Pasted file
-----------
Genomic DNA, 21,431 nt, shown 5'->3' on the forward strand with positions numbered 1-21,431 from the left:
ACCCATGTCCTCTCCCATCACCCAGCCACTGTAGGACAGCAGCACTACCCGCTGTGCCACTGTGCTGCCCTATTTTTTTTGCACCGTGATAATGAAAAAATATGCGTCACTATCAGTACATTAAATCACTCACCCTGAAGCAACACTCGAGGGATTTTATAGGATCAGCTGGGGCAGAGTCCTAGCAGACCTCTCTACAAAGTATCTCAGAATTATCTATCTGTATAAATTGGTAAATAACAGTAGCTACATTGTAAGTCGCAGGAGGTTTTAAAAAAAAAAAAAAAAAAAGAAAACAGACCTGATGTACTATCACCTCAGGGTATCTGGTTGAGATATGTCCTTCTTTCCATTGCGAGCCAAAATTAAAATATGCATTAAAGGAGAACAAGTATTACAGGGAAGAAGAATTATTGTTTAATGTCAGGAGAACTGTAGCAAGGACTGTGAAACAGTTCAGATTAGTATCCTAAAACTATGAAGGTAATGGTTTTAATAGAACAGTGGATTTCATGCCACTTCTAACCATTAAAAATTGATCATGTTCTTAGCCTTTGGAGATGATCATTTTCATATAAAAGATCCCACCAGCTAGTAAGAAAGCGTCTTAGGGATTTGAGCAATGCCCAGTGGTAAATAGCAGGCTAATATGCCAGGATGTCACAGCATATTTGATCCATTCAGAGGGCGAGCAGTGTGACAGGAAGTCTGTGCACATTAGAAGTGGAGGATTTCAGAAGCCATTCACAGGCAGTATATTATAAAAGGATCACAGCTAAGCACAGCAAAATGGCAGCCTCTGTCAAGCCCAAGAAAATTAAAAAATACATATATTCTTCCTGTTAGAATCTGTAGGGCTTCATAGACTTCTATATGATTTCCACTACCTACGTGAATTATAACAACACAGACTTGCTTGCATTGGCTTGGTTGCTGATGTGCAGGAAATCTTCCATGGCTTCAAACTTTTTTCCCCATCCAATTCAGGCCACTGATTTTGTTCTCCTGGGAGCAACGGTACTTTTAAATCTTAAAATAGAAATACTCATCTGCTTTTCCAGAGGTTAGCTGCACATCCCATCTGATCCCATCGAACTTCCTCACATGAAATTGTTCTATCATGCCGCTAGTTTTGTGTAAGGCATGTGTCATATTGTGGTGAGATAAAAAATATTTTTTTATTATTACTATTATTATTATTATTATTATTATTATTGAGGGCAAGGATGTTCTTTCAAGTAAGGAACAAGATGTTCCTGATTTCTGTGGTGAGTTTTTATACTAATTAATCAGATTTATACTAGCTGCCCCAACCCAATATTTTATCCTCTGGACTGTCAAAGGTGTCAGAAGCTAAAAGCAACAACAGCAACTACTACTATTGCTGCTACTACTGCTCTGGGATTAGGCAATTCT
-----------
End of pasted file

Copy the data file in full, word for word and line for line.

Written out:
Genomic DNA, 21,431 nt, shown 5'->3' on the forward strand with positions numbered 1-21,431 from the left:
ACCCATGTCCTCTCCCATCACCCAGCCACTGTAGGACAGCAGCACTACCCGCTGTGCCACTGTGCTGCCCTATTTTTTTTGCACCGTGATAATGAAAAAATATGCGTCACTATCAGTACATTAAATCACTCACCCTGAAGCAACACTCGAGGGATTTTATAGGATCAGCTGGGGCAGAGTCCTAGCAGACCTCTCTACAAAGTATCTCAGAATTATCTATCTGTATAAATTGGTAAATAACAGTAGCTACATTGTAAGTCGCAGGAGGTTTTAAAAAAAAAAAAAAAAAAAGAAAACAGACCTGATGTACTATCACCTCAGGGTATCTGGTTGAGATATGTCCTTCTTTCCATTGCGAGCCAAAATTAAAATATGCATTAAAGGAGAACAAGTATTACAGGGAAGAAGAATTATTGTTTAATGTCAGGAGAACTGTAGCAAGGACTGTGAAACAGTTCAGATTAGTATCCTAAAACTATGAAGGTAATGGTTTTAATAGAACAGTGGATTTCATGCCACTTCTAACCATTAAAAATTGATCATGTTCTTAGCCTTTGGAGATGATCATTTTCATATAAAAGATCCCACCAGCTAGTAAGAAAGCGTCTTAGGGATTTGAGCAATGCCCAGTGGTAAATAGCAGGCTAATATGCCAGGATGTCACAGCATATTTGATCCATTCAGAGGGCGAGCAGTGTGACAGGAAGTCTGTGCACATTAGAAGTGGAGGATTTCAGAAGCCATTCACAGGCAGTATATTATAAAAGGATCACAGCTAAGCACAGCAAAATGGCAGCCTCTGTCAAGCCCAAGAAAATTAAAAAATACATATATTCTTCCTGTTAGAATCTGTAGGGCTTCATAGACTTCTATATGATTTCCACTACCTACGTGAATTATAACAACACAGACTTGCTTGCATTGGCTTGGTTGCTGATGTGCAGGAAATCTTCCATGGCTTCAAACTTTTTTCCCCATCCAATTCAGGCCACTGATTTTGTTCTCCTGGGAGCAACGGTACTTTTAAATCTTAAAATAGAAATACTCATCTGCTTTTCCAGAGGTTAGCTGCACATCCCATCTGATCCCATCGAACTTCCTCACATGAAATTGTTCTATCATGCCGCTAGTTTTGTGTAAGGCATGTGTCATATTGTGGTGAGATAAAAAATATTTTTTTATTATTACTATTATTATTATTATTATTATTATTATTGAGGGCAAGGATGTTCTTTCAAGTAAGGAACAAGATGTTCCTGATTTCTGTGGTGAGTTTTTATACTAATTAATCAGATTTATACTAGCTGCCCCAACCCAATATTTTATCCTCTGGACTGTCAAAGGTGTCAGAAGCTAAAAGCAACAACAGCAACTACTACTATTGCTGCTACTACTGCTCTGGGATTAGGCAATTCT